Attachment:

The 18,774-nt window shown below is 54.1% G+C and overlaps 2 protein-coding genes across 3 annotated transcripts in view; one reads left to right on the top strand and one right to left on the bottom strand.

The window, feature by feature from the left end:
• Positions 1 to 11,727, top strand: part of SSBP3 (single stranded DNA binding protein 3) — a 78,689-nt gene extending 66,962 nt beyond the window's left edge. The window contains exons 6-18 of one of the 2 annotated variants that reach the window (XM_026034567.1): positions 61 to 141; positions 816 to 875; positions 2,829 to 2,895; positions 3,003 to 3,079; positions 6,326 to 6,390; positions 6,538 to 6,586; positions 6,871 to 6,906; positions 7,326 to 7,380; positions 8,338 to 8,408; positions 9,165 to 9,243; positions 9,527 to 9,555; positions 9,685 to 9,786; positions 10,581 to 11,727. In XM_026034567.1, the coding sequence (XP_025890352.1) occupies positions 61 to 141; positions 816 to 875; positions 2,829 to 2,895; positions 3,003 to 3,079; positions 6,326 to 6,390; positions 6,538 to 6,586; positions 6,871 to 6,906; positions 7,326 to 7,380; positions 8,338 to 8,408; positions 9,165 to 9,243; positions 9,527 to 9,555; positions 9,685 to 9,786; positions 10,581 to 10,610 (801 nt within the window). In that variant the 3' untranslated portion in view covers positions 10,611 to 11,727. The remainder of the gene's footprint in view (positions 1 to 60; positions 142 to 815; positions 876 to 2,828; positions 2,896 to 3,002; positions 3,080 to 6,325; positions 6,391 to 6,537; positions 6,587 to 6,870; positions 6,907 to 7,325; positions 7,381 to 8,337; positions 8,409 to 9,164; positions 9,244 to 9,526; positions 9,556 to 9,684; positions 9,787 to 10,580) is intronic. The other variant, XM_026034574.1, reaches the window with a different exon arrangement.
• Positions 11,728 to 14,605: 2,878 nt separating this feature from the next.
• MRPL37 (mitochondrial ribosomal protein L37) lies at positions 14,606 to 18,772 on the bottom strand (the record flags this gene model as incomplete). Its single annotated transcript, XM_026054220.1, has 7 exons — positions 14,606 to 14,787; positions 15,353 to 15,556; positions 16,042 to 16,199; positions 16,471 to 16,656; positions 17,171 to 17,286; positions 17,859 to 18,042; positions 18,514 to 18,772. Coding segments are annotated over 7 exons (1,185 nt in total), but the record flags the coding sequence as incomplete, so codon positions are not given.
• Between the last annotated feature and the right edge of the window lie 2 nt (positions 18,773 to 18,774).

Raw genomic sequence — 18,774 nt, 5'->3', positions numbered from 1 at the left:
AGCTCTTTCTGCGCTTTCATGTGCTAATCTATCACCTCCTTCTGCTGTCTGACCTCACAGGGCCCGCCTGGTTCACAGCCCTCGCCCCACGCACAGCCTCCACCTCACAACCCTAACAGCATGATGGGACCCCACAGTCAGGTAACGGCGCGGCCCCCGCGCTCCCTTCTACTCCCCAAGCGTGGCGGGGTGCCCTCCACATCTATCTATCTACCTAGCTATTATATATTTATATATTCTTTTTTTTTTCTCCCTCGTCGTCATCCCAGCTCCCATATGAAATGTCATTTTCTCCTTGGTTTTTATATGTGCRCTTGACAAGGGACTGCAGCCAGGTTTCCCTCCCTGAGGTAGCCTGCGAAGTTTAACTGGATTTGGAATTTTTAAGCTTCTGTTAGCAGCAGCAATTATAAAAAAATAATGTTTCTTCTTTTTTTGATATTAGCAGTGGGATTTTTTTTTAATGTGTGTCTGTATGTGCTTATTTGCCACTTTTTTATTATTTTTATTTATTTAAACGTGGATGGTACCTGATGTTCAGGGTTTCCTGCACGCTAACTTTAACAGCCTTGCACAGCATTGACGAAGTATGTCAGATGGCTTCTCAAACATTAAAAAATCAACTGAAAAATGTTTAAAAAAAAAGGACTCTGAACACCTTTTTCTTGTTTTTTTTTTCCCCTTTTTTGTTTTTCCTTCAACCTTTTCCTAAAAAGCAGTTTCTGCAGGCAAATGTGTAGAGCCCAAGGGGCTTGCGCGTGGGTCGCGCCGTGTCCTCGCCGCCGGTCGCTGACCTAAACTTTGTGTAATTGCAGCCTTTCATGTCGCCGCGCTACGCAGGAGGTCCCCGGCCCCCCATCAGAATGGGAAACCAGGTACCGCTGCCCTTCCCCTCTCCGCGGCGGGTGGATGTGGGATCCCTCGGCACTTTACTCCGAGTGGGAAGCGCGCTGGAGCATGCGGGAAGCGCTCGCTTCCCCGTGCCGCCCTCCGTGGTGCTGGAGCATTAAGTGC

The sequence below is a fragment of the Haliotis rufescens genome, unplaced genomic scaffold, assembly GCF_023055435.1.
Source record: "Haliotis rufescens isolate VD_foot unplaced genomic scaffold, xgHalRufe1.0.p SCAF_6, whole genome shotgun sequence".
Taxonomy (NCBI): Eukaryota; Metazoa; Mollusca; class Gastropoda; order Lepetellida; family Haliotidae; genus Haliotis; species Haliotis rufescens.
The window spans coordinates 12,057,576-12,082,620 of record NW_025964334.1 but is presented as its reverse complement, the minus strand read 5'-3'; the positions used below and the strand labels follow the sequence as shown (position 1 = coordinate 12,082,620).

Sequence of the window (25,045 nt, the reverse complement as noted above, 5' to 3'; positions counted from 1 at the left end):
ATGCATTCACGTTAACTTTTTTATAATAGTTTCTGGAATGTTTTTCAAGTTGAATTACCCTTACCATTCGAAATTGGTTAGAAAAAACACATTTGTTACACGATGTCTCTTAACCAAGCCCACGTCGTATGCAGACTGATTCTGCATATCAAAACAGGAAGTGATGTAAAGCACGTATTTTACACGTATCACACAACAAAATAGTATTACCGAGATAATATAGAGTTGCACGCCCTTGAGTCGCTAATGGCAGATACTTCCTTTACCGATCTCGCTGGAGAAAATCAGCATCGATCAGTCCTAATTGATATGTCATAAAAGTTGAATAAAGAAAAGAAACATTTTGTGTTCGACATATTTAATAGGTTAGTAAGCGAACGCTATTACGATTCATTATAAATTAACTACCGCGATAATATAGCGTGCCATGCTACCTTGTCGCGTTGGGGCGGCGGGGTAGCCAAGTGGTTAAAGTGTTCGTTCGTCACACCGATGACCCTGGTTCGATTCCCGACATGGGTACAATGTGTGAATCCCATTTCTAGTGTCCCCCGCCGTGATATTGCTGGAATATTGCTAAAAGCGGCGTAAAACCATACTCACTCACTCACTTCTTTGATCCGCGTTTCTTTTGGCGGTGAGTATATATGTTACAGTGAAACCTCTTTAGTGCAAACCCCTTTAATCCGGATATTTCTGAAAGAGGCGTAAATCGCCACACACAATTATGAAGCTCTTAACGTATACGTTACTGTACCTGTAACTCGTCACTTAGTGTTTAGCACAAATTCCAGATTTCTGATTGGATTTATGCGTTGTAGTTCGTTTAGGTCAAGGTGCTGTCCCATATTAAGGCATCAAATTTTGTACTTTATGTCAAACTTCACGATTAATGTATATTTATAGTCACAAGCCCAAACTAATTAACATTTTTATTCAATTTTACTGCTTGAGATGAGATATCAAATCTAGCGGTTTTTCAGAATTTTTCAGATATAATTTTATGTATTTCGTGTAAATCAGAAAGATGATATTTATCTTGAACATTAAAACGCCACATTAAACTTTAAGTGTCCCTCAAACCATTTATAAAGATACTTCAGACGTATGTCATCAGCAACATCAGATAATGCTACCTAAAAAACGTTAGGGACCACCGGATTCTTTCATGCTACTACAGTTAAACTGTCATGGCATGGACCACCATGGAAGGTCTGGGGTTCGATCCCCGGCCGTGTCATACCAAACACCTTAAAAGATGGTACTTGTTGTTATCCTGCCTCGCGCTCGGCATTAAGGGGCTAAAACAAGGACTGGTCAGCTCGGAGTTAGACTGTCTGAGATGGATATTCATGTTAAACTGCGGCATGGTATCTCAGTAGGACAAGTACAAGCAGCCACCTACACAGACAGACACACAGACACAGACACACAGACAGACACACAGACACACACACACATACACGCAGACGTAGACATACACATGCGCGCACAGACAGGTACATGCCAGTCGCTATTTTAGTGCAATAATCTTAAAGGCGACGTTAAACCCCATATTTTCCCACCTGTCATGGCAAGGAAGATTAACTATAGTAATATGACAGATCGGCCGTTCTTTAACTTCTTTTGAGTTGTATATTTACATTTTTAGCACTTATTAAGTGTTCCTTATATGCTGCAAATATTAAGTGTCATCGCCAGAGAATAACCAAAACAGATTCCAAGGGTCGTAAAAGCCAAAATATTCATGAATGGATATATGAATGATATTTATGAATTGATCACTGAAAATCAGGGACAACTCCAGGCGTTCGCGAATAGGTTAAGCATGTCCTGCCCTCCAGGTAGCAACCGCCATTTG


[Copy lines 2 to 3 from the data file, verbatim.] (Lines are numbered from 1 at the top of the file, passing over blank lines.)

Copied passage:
The window, feature by feature from the left end:
• Positions 1 to 11,727, top strand: part of SSBP3 (single stranded DNA binding protein 3) — a 78,689-nt gene extending 66,962 nt beyond the window's left edge. The window contains exons 6-18 of one of the 2 annotated variants that reach the window (XM_026034567.1): positions 61 to 141; positions 816 to 875; positions 2,829 to 2,895; positions 3,003 to 3,079; positions 6,326 to 6,390; positions 6,538 to 6,586; positions 6,871 to 6,906; positions 7,326 to 7,380; positions 8,338 to 8,408; positions 9,165 to 9,243; positions 9,527 to 9,555; positions 9,685 to 9,786; positions 10,581 to 11,727. In XM_026034567.1, the coding sequence (XP_025890352.1) occupies positions 61 to 141; positions 816 to 875; positions 2,829 to 2,895; positions 3,003 to 3,079; positions 6,326 to 6,390; positions 6,538 to 6,586; positions 6,871 to 6,906; positions 7,326 to 7,380; positions 8,338 to 8,408; positions 9,165 to 9,243; positions 9,527 to 9,555; positions 9,685 to 9,786; positions 10,581 to 10,610 (801 nt within the window). In that variant the 3' untranslated portion in view covers positions 10,611 to 11,727. The remainder of the gene's footprint in view (positions 1 to 60; positions 142 to 815; positions 876 to 2,828; positions 2,896 to 3,002; positions 3,080 to 6,325; positions 6,391 to 6,537; positions 6,587 to 6,870; positions 6,907 to 7,325; positions 7,381 to 8,337; positions 8,409 to 9,164; positions 9,244 to 9,526; positions 9,556 to 9,684; positions 9,787 to 10,580) is intronic. The other variant, XM_026034574.1, reaches the window with a different exon arrangement.